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Center for Prevention Research in Social Welfare Established

Assistant Professors Valerie Shapiro and Paul Sterzing recently established the UC Berkeley Center for Prevention Research in Social Welfare (CPRSW), where they serve as co-directors.

The newest addition to Berkeley Social Welfare’s Center for Social Services research seeks to “serve as the intellectual home for researchers intending to intersect the aims of prevention science with the mission and opportunities of the social work profession.” CPRSW’s primary areas of focus reflect the faculty’s own expertise, including emotional, behavioral and mental-health problems in children; violence and bullying among vulnerable adolescent populations; and children’s exposure to family violence.

CPRSW affiliates convey the breath of prevention research in social welfare. Current faculty affiliates include University of Denver University Assistant Professors Yolanda Anyon and Ramona Beltran; State University of New York at Buffalo Assistant Professor Patricia Logan-Greene; University of Southern California Assistant Professor Jeremy Goldbach; Bryn Mawr Assistant Professor Cindy Sousa; University of Illinois, Urbana-Champaign Assistant Professor Karen Tabb Dina; and Berkeley Social Welfare Dean and Professor Jeffrey Edleson.

Recent CPRSW activities involved nurturing the skills of semester planning, developing a daily writing practice and holding peer-review workshops that support the submission of conference proposals, manuscripts and grants. CPRSW also hosted a Qualitative Analysis Institute facilitated by University of Washington Associate Professor Dr. Taryn Lindhorst this past summer.

Additionally, summer stipends were provided to current Berkeley Social Welfare graduate students Sarah Accomazzo, Kelly Whitaker and Jennifer Lawson to collaborate with Center faculty on peer-review manuscripts. The CPRSW also celebrated the completion of Christina Jeffrey’s MSW/MPH capstone project entitled, “Poor Mental Health and Contraceptive Use Among American Indian and Alaska Native Women,” as well as the completion of Mary Mykhaylova’s undergraduate thesis, “Before It’s Too Late: Indicated Prevention of Adolescent Depression,” which earned a high honors distinction.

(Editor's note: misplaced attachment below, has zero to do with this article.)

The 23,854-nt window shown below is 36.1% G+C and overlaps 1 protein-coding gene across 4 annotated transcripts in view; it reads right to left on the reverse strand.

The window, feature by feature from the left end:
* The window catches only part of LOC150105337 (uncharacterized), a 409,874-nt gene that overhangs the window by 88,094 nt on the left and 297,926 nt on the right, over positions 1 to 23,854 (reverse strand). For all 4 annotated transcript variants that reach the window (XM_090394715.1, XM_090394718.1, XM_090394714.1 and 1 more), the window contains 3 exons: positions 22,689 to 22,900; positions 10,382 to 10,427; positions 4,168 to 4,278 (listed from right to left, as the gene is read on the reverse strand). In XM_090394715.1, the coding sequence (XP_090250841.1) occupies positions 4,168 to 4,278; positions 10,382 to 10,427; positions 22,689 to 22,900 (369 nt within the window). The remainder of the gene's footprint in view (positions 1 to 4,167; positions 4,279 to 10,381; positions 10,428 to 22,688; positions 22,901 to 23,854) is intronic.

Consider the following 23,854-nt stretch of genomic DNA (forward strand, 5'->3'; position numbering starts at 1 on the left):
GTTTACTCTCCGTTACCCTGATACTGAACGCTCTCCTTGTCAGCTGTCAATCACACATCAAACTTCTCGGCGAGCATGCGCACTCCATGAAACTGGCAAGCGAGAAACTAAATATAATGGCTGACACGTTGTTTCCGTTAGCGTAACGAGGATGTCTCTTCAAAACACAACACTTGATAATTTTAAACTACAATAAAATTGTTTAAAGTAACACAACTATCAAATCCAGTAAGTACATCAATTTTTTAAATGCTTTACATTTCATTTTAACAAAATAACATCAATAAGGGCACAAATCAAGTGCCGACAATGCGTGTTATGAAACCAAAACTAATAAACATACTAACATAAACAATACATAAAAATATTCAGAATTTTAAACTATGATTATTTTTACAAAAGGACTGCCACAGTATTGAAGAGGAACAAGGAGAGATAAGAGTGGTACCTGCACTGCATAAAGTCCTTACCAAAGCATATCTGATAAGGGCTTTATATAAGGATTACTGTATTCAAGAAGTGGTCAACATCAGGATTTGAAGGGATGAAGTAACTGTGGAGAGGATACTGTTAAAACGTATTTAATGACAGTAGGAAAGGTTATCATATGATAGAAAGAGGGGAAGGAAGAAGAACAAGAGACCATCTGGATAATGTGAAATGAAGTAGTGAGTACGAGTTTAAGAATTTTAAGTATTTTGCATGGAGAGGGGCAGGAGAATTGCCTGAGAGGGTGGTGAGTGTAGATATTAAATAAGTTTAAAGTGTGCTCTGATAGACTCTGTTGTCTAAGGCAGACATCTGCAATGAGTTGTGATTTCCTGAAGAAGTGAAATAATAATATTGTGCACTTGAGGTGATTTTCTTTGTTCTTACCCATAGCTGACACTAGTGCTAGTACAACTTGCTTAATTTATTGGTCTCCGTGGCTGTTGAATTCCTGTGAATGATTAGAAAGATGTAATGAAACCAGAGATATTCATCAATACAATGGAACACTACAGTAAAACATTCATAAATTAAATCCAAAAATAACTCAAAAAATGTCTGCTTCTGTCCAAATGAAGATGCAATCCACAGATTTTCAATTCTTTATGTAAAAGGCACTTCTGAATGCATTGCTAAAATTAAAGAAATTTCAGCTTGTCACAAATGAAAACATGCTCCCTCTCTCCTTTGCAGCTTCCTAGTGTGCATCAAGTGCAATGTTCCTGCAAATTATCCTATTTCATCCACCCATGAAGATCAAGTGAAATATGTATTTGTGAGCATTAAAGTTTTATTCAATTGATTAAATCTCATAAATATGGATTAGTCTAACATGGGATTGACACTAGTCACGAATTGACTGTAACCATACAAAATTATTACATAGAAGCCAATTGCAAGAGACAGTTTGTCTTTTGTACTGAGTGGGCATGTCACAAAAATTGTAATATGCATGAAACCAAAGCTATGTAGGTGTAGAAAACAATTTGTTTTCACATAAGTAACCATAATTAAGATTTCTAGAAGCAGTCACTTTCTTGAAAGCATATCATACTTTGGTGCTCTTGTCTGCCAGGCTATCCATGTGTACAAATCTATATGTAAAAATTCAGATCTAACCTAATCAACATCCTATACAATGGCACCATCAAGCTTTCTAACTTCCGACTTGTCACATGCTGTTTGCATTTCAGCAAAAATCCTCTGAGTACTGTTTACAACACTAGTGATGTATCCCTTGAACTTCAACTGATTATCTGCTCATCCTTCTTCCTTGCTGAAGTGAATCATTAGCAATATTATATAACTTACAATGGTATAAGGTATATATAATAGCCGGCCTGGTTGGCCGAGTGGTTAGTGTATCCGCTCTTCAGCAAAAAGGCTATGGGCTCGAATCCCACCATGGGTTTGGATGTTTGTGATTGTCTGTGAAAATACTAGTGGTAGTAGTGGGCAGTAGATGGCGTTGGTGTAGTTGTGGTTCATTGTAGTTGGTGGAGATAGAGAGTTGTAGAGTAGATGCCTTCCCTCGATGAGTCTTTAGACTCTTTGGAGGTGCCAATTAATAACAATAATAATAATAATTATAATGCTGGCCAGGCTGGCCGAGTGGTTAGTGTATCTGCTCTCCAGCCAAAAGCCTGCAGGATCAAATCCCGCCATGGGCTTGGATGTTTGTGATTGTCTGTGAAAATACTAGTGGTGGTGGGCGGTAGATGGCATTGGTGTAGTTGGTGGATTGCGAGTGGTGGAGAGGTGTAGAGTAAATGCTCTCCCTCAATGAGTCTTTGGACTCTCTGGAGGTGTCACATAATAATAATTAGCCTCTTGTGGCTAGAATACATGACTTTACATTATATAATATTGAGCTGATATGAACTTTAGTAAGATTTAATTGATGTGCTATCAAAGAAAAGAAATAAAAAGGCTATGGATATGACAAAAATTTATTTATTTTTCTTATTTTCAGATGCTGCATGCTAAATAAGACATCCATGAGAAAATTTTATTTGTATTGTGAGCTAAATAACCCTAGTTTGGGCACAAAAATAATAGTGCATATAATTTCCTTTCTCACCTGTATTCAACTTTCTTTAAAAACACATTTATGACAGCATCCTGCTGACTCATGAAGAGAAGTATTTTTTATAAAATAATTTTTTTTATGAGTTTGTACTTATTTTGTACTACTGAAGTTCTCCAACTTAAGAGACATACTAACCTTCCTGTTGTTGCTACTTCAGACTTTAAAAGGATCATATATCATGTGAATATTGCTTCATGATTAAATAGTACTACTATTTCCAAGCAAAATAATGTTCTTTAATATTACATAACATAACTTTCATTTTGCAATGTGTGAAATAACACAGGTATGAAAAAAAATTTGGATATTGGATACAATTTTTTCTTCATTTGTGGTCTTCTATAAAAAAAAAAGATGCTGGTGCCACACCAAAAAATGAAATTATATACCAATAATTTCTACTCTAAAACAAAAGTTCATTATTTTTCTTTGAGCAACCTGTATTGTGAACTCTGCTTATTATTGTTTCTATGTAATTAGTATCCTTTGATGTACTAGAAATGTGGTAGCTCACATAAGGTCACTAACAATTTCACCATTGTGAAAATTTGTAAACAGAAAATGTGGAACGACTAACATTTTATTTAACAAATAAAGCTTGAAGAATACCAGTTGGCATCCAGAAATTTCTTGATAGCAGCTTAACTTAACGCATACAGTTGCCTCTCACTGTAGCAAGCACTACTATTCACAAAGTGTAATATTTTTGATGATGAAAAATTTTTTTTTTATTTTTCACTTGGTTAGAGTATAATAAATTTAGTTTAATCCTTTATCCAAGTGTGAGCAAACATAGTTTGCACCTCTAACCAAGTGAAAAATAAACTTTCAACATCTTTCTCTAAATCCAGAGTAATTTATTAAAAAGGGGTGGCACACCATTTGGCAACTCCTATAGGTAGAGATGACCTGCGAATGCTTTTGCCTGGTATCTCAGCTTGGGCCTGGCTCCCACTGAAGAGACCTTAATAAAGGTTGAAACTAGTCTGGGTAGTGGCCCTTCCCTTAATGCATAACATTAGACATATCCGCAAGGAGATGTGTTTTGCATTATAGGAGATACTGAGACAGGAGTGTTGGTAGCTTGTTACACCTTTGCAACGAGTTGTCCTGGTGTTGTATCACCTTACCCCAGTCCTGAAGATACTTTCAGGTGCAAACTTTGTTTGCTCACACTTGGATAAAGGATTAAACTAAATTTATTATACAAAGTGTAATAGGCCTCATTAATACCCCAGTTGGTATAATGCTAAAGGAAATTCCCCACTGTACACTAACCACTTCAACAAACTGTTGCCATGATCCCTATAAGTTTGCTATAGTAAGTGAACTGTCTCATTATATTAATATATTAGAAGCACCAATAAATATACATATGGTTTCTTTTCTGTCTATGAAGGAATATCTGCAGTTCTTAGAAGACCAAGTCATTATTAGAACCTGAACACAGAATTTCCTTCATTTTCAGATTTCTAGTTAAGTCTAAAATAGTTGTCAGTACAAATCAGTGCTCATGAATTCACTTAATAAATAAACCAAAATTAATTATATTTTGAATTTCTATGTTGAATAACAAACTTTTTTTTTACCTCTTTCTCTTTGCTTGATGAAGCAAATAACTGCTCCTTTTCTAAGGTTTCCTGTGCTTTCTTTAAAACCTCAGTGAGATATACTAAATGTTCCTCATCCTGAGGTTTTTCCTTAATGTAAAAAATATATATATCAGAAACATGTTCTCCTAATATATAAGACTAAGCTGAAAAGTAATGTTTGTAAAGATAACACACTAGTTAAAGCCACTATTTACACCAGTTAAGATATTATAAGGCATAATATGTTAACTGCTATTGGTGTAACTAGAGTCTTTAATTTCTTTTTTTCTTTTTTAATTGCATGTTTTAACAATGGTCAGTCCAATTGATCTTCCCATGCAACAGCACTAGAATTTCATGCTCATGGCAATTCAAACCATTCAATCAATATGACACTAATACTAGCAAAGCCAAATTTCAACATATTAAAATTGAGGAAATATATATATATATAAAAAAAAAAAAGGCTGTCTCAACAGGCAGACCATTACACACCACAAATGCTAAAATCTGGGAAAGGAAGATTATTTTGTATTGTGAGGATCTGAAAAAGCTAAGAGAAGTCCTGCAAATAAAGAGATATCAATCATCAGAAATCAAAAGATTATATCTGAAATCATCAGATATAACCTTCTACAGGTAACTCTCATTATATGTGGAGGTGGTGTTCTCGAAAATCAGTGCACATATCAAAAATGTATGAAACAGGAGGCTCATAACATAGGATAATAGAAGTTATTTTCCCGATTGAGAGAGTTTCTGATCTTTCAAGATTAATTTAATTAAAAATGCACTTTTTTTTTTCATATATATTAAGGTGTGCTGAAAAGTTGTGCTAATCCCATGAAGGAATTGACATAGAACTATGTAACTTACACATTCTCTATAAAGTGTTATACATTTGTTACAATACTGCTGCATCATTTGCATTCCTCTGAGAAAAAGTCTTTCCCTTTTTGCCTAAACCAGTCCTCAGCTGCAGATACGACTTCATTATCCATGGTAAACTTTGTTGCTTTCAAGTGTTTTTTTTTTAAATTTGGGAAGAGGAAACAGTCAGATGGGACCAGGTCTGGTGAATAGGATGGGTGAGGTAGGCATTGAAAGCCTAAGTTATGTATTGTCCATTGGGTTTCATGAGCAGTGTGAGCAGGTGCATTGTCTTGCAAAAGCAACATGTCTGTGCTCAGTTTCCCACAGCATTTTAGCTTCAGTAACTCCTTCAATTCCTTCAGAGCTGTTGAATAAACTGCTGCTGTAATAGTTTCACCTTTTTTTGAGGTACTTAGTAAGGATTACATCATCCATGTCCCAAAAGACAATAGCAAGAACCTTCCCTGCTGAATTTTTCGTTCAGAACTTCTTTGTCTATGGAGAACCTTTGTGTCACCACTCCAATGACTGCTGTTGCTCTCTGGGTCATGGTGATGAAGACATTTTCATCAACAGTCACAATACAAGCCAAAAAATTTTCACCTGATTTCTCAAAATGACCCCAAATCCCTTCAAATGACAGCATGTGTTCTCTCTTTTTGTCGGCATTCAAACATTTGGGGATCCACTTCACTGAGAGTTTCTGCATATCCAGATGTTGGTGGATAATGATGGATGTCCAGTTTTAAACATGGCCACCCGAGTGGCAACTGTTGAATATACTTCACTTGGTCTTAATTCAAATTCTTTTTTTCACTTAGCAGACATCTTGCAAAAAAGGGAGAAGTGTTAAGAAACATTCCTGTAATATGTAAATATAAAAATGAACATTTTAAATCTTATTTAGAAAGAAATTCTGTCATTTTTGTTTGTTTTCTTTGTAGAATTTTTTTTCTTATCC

Upcoming activities include a workshop on designing curricula vitae, a methods training on latent class analysis conducted by Dr. Aaron Fisher an additional peer review of conference abstracts, manuscripts and grant proposals.

Dr. Shapiro, whose research looks at the ways in which communities select, implement, monitor and sustain evidence-based prevention practices, notes, “We are creating this Center to bring together scholars producing and disseminating knowledge at the nexus of prevention and social work in order to share ideas, pursue professional development and conduct collaborative projects.”

Dr. Sterzing, whose current research involves understanding the familial typologies and mental health factors that increase risk for polyvictimization – the experiencing of five or more unique forms of victimization per year – among sexual minority youth, adds, “Our aspirations for the Center are to create a mechanism that accelerates excellence and productivity for all its members and draws doctoral students with a prevention focus to Berkeley Social Welfare.”

The National Institute of Justice has recognized CPRSW’s work through the recent award of a $465,404, three-year grant to Dr. Sterzing, who will serve as co-PI with Dr. Edleson on the SpeakOut project, which will examine the familial pathways to polyvictimization for sexual minority youth. The project launches in summer 2014 and will involve interviews with approximately 800 sexual minority youth about their experiences with more than 32 unique forms of victimization.